There’s even interactable elements like lava lamps that change color, and plug sockets that electrocute you, or a photo booth set up by squirrels that you can take pictures in. None of these reward you with a physical achievement, but they leave a smile on your face and deliver a good dose of serotonin.
The characters shine
While the overarching theme of the story is fun and light-hearted, the meat of the story feels real and gritty. Focusing on two parents who are about to tell their child, Rose, that they’re filing for divorce, they are completely imperfect characters.
May is a workaholic who has little time nowadays to spend with her daughter and husband, focused on being the breadwinner for the relationship to support her family financially.
Cody is a stay-at-home dad who resents May for spending too much time away from home, neglecting their relationship. An adult who has lost his direction in life, his spark and passion for gardening has been lost.
Both ultimately seem to blame one another for their relationship woes, with Cody saying to May: “When you’re never around, we lose us.”
The story understands that people change and grow apart, but the message of the story focuses on the pair finding that spark again that originally brought them together but has tarnished over time. May and Cody initially want to work together to get back to their daughter Rose, though with the help of Dr. Hakim’s trials come out of the experience forever changed. They end up loving one another perhaps more than they did before.
The game is unafraid to show us how selfish these characters can be, too. One harrowing moment that will undoubtedly make players feel uncomfortable is when the pair attempt to kill one of Rose’s favorites toys (who happens to be the cutest, friendliest toy you’ve ever come across) in hopes of making her cry to return them to human form.
They’re only thinking of themselves, and it shows an ugly side to the couple. The developers don’t shy away from making you feel uncomfortable as they reveal who these characters are.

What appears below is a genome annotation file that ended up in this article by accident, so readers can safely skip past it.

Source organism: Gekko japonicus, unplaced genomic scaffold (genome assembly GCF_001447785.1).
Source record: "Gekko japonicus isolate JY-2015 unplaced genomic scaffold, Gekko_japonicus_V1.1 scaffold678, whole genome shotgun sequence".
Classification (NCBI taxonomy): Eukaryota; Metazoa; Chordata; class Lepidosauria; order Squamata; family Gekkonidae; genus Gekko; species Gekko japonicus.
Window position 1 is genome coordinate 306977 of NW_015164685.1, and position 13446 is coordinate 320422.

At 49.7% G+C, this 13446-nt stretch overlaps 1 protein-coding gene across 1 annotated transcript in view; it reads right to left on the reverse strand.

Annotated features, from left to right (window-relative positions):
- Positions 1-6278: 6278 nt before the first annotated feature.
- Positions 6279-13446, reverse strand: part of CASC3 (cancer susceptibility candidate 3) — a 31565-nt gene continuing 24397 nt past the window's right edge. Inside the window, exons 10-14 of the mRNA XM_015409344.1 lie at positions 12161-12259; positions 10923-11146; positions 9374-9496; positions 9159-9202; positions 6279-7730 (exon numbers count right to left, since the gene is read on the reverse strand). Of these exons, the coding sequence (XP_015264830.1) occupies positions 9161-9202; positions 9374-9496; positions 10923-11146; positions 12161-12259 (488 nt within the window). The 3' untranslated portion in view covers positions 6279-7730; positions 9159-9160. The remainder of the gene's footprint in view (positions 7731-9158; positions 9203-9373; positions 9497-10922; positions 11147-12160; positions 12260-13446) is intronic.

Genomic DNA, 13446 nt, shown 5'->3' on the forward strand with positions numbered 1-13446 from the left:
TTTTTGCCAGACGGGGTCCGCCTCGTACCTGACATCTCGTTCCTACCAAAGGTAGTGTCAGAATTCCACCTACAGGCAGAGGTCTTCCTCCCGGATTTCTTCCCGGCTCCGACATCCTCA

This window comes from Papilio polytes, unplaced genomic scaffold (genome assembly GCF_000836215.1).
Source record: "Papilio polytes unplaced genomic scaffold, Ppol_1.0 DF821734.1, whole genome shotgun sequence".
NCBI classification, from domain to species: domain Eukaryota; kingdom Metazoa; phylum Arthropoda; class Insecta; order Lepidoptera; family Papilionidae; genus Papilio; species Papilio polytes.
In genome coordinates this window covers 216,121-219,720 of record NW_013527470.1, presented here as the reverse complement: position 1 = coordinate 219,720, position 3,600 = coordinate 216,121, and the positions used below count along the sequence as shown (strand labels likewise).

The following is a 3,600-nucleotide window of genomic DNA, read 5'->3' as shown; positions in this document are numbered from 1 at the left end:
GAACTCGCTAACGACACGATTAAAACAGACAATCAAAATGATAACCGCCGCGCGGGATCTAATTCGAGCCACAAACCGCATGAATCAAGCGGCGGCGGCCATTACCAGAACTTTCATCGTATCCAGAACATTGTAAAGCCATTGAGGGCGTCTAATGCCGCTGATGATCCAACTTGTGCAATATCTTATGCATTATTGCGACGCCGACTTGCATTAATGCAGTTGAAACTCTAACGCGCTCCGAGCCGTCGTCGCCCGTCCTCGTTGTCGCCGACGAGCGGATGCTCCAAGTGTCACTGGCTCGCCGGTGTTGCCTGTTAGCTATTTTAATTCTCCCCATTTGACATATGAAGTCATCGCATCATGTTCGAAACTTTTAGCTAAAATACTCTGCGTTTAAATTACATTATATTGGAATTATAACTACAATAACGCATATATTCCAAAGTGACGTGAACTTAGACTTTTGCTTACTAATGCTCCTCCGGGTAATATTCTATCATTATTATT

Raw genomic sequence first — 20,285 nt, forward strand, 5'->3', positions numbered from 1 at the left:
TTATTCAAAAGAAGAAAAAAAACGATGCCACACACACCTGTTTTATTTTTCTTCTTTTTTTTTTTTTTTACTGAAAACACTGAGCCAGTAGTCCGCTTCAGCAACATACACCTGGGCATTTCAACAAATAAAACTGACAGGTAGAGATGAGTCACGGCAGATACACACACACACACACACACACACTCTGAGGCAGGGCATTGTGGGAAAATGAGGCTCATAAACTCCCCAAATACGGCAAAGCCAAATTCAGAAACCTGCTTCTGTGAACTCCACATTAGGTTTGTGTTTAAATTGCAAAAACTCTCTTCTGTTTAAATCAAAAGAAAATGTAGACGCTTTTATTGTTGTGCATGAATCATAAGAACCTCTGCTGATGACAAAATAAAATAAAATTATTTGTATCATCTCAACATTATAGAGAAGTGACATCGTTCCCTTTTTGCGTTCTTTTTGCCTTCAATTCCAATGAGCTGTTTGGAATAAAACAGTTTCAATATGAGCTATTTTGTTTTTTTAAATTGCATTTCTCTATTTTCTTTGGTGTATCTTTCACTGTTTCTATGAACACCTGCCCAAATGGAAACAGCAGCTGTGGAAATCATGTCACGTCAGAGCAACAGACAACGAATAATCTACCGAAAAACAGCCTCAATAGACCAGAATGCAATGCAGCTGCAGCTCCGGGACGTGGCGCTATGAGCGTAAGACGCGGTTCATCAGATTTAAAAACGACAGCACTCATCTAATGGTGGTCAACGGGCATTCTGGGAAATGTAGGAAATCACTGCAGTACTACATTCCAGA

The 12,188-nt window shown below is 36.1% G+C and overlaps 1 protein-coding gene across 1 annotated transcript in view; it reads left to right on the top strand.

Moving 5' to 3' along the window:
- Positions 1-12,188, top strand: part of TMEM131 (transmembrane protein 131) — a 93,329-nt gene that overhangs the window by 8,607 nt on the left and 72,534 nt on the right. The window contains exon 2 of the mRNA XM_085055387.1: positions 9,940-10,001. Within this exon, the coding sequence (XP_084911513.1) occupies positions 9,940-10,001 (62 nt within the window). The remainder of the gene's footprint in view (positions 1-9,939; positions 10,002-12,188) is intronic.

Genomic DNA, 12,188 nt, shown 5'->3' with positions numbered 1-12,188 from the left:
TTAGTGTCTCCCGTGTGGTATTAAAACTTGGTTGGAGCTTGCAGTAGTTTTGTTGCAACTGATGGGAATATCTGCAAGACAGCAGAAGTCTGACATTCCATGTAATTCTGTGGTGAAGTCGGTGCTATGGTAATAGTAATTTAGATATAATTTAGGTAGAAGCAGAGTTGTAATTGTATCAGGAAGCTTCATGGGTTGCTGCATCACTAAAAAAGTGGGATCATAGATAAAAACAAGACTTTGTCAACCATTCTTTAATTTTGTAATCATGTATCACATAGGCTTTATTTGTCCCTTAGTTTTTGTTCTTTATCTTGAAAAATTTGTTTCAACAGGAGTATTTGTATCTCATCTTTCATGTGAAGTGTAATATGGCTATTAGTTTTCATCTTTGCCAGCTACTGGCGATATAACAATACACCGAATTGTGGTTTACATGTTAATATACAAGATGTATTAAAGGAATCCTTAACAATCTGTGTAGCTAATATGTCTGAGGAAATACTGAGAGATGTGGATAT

At the end of the day, though, this is a romcom. The jokes, fun, and laughs continually flow, but the darker parts of the story cut through that to prevent it from feeling stale.
Kinks to be ironed out
It Takes Two is incredibly ambitious. Each new area presents you with mechanics that are completely different from the last, and sometimes it can feel as if this hinders some of the mechanics from truly being refined to their fullest.
These issues were also present in our initial preview, but it does feel as if tweaks have been made to improve skills like Cody’s nail ability in the first level being difficult to recall.
Bugs are present in many games, and It Takes Two is no different. While none of these detract from the magic, it can take you out of the experience for a moment. From being catapulted from a tornado created by wasps into a rock wall and being unable to get out, to not being able to properly grab onto walls at times, the respawn and reload from checkpoint features do come in handy.
Despite these kinks, the sheer creativity of each new mechanic, and how many there are, is like visiting a theme park and going on every ride possible to get the full experience. There is so much to do in the game, and it’ll leave a smile on your face for sure. Hazelight has done a truly magnificent job bringing this concept to life.
From layered, nuanced characters with deep backstories that are imperfect and real, to a fleshed out and vibrant world that is a character in its own right, It Takes Two is a joy to jump into.
EA has allowed Hazelight free rein to run wild and craft something that is truly unique. The genre shifts between cinematic narrative, to platformer, to action-adventure in the blink of an eye, and yet never feels like it’s throwing too much at you all at once.
This is a game to be experienced with loved ones; to help challenge and deepen your own relationships as you work together – and most of all – it’s an absolute blast.